Along The Trail 4-11-13


After a two hour drive, we pull onto the long lane of the Mercer County, Kentucky Fish and Game Club.

Gravel popping under the SUV’s tires, we crest a small rise and are greeted by the smell of blue smoke coming from dozens of small campfires in front of tents, lean-too’s and a couple of teepees. People milling about everywhere, maybe two hundred or so, all packing traditional bows around with them.

Some yard sale looking recurves that have seen better days – others fine, handcrafted, one-of-a-kind pieces of art, almost too pretty to take into the woods and risk a scratch. Predicted high’s in the low 70’s with blue bird skies, a perfect afternoon to fling a few arrows and enjoy some friendly competition at the 3rd annual Kentucky Tradfest.

The first couple of targets set the tone for my day – and for the boy’s. More often than not, my arrow didn’t find its intended mark. The kid’s on the other hand: the solid thump of his arrow striking the foam of the targets, most of the time in the 8 and 10 rings.

Thankfully and mercifully, there were a handful of large life-size targets that even my arrows found the 8 and 10. Of course, they were the actual size of a moose or buffalo! I shake my head and can’t imagine what other people who’ve seen me shoot think.

“How does he ever manage to take actual, live game with his bow and arrows?” has to go through their minds…

Twenty years worth of bad shooting habits have festered in my brain. Short drawing, rushing my shot, plucking the string, target panic – all signs of a poor 3-D shooter. Even on my best day, I’m solidly mediocre.

A big fat average.

Something about me shooting at an inanimate target gives me the shakes. Nerves kick in. Now, put me up a tree stand in early November and I’m no longer an “archer”. Hunting mode takes over and something primitive turns me into a predator that seems to help my arrows fly straight and true, but even still, I wish that I had learned proper archery technique when I was younger.

That brings me to the meat of this week’s article.

Recently, there’s been lots of discussion about bringing the National Archery in the Schools Program (NASP) here to Switzerland County. I for one think it’s a great idea and commend the school administration as well as our local Conservation Officers for working hard to try to make it a reality.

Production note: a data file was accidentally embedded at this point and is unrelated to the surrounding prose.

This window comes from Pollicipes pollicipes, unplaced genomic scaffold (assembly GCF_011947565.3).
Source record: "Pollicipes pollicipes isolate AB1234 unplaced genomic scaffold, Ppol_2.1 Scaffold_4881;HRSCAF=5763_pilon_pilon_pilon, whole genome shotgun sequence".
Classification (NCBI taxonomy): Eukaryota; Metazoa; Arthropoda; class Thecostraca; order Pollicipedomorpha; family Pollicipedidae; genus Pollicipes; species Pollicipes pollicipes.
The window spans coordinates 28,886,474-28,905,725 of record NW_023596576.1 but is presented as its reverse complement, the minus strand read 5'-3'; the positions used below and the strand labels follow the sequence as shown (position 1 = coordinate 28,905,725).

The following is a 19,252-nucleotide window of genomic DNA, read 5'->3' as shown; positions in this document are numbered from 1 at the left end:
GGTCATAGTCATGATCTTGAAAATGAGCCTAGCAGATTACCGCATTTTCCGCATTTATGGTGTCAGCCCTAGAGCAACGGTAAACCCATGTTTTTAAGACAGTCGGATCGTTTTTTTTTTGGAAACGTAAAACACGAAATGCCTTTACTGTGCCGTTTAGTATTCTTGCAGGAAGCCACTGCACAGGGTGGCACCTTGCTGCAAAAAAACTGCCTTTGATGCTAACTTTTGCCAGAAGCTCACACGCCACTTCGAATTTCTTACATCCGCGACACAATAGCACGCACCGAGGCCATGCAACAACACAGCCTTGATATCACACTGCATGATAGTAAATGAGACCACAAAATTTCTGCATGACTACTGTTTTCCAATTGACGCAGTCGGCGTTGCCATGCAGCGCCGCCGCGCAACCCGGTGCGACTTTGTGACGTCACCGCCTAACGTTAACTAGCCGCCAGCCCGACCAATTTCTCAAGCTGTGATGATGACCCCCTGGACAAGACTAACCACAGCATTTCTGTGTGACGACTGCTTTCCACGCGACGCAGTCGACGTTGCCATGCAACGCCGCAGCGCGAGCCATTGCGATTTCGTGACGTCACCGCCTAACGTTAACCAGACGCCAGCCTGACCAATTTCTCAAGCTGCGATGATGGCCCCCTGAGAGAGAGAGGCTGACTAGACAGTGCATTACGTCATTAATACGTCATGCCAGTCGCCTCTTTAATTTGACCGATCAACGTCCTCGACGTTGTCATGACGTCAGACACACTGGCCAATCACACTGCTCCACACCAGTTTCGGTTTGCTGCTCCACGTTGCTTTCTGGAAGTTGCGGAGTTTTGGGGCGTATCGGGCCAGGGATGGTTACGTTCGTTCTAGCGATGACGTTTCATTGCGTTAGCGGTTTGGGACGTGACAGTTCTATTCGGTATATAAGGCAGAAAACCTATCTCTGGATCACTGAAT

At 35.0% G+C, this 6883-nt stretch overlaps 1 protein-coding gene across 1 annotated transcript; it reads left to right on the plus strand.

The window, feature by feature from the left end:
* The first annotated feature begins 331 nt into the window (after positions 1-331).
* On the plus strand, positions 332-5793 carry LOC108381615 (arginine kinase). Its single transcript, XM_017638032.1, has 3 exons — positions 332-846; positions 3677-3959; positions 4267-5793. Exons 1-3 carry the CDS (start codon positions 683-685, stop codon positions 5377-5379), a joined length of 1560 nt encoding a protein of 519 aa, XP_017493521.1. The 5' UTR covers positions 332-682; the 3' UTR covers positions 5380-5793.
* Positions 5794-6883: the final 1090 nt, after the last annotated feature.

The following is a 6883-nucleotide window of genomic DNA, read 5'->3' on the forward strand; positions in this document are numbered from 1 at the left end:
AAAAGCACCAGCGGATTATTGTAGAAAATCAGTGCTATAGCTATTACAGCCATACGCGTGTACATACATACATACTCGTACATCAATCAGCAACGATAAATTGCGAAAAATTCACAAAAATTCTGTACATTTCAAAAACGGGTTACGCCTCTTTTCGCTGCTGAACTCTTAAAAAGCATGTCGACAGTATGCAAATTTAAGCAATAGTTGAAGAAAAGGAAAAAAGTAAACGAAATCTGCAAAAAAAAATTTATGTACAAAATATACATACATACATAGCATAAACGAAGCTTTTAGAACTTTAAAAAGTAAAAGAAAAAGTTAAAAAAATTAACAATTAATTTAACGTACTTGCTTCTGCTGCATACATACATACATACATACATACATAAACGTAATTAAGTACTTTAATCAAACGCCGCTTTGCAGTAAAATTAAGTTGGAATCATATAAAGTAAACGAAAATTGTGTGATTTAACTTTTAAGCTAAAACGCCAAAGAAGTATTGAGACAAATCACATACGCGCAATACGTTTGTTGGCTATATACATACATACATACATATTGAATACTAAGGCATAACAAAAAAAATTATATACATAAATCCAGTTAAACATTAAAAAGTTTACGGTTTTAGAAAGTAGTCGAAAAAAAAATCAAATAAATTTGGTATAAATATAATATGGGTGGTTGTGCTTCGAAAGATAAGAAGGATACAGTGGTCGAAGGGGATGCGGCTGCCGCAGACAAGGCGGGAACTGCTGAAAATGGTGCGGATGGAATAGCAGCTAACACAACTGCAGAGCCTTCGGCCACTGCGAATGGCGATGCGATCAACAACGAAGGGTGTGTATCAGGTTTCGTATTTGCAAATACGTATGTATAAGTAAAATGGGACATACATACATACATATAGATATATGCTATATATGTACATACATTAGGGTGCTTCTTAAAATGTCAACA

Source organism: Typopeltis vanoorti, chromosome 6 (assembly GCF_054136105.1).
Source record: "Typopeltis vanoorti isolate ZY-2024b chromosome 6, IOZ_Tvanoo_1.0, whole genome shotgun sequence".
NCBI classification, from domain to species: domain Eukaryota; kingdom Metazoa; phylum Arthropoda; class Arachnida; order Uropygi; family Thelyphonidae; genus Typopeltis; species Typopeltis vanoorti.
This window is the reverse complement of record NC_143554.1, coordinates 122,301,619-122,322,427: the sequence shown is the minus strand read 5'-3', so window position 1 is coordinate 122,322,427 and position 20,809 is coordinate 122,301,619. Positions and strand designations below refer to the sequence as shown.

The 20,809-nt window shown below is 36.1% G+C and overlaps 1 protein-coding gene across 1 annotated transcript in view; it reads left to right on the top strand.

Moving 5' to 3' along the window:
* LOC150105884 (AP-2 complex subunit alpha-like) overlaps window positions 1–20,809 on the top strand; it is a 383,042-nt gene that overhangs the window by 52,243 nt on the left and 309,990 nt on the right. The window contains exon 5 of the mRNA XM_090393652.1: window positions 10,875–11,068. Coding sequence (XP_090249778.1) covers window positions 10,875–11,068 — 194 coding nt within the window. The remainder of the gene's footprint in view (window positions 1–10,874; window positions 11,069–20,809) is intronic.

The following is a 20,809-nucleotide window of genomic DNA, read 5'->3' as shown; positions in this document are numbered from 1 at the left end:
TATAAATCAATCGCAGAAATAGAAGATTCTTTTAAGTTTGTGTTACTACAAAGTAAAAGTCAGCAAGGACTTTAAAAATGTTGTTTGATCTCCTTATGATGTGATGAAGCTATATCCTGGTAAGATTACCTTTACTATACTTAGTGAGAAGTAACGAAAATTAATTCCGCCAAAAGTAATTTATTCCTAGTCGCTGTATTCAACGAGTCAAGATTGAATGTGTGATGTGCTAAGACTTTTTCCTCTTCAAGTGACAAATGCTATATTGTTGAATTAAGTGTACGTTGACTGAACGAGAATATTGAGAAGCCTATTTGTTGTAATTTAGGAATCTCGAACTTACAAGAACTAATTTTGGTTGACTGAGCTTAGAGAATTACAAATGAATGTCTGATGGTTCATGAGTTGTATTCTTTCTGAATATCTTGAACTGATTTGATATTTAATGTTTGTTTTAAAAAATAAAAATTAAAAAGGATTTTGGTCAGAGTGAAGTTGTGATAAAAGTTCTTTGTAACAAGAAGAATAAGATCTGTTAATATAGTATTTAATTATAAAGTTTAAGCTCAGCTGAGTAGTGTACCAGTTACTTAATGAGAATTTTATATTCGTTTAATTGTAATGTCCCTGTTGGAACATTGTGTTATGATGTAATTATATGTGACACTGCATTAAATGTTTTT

Archery is a wonderful sport and any time we as outdoorsmen and women get a chance to introduce our community’s youth to the shooting sports, we should jump on board. 4-H already does a wonderful job of introducing kids to archery as well as the Boy Scouts and other camps and civic groups. But none has the opportunity to bring the sport to as many kids as NASP does.

NASP isn’t about turning kids into hunters or teaching them how to bowhunt, although if a few join the ranks of hunters, I’m all for that, too. What NASP is about is opening up an opportunity for a kid to become plugged in. Maybe that child isn’t a gifted basketball player or a track sprinter. Maybe they aren’t the stereotypical athlete. But, put a bow in their hand, teach them proper techniques, give them confidence and they become an “athlete.”

They become an archer, a competitor.

They become part of a team.

NASP began in Kentucky over 10 years ago and has spread all over the U.S. and Canada. Indiana has been a major player in NASP and locally, we are just now getting on board. NASP fits into the school’s physical education curriculum and has been proven to improve the students’ educational performance in grades 4 through 12. The students are taught about the history of archery, safety, techniques, how to use the equipment, core strengthening and maybe most important of all, self improvement.

In a short amount of time, our school has created a competitive wrestling program and fostered support for a football team and I’m betting NASP will do the same!

Kudos to all those that have a hand in working to get this done!

- David Hewitt